owleye wrote:'contact', which you seem to emphasize, has to take on a different flavor. It may even be that the concepts of space and time need adjusting.
Exactly! Action at a distance is magic, not allowed in science. Currently, this is resolved by modeling massless (and/or virtual) "force carriers". That way action occurs by contact with the carrier at both ends of the particle interaction. I find this unnecessary if we allow for contact directly through holes in spacetime (my pinholes). That's just another model but it's a simpler one which goes on to provide answers unavailable to the standard model.

I believe one has to deal with what it means to exist,
I consider "existence" to mean having a timeline, which is to say, having an inertial reference frame. This essentially rules out massless particles and it is my personal position that massless and virtual force carriers are a useful model only, having no real existence. The essential element of a pinhole is non-existence, the absence of separation, i.e. "contact".

owleye wrote:What do you make of electron orbitals, often characterized by indicating they are standing waves? I think you mentioned in an earlier post something about electrons having some degrees of freedom besides translational ones, which I understood to mean that it had spin characteristics.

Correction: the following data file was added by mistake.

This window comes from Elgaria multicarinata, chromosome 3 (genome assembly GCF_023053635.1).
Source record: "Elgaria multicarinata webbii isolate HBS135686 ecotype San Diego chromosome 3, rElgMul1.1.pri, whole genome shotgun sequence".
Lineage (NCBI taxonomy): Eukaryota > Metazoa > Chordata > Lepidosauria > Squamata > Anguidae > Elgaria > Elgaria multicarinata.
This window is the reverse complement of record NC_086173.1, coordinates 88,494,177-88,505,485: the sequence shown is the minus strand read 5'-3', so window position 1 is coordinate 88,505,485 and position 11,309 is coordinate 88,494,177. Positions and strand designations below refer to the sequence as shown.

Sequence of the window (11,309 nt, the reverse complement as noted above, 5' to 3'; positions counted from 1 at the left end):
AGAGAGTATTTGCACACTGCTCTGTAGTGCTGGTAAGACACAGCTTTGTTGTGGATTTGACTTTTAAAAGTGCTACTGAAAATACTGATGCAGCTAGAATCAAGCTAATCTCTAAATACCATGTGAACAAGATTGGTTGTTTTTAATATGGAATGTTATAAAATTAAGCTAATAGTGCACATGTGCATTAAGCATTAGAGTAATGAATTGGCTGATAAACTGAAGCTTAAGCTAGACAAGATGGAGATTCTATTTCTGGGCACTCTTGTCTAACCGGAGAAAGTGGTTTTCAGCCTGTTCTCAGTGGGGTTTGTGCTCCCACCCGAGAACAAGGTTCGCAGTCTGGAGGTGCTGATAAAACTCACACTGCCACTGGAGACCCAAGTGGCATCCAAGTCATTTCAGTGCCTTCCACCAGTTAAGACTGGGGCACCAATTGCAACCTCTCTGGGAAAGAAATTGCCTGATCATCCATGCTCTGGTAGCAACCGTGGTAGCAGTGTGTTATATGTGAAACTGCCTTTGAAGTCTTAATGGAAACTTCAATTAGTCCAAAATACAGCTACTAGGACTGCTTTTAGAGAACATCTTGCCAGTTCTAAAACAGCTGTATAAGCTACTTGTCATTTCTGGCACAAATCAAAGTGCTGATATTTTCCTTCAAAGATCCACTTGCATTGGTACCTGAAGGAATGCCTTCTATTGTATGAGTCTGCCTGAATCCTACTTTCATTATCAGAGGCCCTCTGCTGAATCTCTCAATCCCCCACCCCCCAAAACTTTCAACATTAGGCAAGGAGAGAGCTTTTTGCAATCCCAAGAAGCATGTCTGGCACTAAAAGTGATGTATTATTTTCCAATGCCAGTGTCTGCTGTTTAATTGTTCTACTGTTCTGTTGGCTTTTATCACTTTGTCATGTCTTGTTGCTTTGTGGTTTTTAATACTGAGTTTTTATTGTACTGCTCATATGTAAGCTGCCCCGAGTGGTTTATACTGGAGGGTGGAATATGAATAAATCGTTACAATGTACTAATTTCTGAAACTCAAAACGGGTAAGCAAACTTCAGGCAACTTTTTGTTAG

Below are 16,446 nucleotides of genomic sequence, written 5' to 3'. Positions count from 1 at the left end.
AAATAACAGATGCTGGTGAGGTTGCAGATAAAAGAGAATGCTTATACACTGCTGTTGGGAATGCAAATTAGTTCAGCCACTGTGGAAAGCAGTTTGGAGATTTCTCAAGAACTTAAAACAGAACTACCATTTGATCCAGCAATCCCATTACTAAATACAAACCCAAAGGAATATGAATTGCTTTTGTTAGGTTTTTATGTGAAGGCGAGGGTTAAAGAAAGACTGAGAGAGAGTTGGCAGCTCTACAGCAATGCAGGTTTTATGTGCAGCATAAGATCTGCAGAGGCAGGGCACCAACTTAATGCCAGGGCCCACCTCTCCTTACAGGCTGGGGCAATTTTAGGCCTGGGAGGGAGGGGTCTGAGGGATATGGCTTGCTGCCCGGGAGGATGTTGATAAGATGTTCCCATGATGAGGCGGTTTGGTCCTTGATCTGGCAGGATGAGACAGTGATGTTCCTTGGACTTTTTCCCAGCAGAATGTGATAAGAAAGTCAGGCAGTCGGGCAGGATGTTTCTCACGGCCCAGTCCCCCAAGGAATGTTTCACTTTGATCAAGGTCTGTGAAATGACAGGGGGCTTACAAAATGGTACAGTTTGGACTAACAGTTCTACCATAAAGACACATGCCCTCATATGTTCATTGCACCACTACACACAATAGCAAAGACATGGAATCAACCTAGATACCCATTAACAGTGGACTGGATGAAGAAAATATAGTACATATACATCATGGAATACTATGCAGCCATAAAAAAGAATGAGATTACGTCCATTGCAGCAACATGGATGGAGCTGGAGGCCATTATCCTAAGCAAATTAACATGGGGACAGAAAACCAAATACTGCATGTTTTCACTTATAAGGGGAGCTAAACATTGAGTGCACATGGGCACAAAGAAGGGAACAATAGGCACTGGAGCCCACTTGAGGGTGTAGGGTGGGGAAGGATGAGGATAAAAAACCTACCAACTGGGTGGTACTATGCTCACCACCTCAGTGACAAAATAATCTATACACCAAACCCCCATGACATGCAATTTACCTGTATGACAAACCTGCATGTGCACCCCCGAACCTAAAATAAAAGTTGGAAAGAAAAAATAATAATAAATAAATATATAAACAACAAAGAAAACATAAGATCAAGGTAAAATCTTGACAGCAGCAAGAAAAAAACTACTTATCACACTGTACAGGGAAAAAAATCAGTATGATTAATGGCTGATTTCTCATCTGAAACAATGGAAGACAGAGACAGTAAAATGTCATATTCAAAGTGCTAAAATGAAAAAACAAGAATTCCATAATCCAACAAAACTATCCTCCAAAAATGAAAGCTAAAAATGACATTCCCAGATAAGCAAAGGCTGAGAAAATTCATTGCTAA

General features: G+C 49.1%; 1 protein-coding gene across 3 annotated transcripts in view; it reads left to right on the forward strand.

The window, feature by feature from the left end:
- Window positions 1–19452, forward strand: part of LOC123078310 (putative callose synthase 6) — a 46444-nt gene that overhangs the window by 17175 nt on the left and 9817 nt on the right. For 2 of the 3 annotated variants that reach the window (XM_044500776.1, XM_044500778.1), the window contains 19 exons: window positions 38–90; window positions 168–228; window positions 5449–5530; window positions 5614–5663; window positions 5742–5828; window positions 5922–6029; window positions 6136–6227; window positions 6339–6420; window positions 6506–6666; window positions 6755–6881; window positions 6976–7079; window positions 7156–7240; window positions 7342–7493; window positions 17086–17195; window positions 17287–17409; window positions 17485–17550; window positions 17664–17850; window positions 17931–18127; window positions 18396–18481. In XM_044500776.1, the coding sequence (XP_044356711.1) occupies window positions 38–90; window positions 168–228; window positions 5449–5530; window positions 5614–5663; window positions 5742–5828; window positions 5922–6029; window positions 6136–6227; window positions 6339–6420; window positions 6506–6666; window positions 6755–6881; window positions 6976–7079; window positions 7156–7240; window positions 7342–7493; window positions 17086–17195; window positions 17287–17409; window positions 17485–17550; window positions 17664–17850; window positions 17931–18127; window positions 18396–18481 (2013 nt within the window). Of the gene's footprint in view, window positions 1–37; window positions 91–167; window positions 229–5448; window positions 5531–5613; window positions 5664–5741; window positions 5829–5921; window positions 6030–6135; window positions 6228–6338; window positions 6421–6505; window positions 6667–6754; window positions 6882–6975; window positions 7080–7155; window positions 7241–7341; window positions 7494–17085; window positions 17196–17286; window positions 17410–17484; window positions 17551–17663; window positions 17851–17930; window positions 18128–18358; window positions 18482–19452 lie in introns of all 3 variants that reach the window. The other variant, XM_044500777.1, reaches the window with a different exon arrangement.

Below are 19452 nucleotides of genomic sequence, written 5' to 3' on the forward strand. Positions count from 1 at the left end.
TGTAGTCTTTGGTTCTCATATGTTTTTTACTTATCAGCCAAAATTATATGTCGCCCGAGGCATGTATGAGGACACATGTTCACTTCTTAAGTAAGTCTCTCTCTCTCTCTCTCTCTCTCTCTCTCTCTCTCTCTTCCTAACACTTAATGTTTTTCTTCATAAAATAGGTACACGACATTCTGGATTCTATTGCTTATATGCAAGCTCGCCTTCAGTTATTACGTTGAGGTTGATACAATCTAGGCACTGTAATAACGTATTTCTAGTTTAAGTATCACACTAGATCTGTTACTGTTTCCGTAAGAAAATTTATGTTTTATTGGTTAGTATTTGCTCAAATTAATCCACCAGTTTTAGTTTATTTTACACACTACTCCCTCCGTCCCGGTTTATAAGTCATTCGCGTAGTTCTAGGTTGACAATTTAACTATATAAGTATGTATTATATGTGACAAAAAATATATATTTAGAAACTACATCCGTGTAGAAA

That's a very insightful question! I have already wandered well beyond Anything Science and hope you'll keep an eye out for a new thread "(Psi of Relief)" in the Personal Theories forum, where most of my meanderings belong.
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Re: Can time exist without matter?

Postby edy420 on May 15th, 2014, 10:43 pm 

If time does not exist without matter, then the void beyond the mass of a finite universe is timeless.
There fore nothing from our universe may venture out into this timeless void, because time can not simply go from non existing to suddenly existing.

Unless my logic has led me off track with this theory, then I refuse to believe that time can not exist without mass.
Because the notion that matter can not extend beyond the boundrys of a finite mass cluster (finite universe), seems illogical.

If mass can extend into the outer void then chronological time does not need mass to function.
This to me seems most logical.
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Re: Can time exist without matter?

Postby Dave_Oblad on May 15th, 2014, 11:33 pm 

Hi All,

Based on conventional use of the words Time and Matter, then yes.. Time can Exist without Matter. (but would Time then Matter?....lol)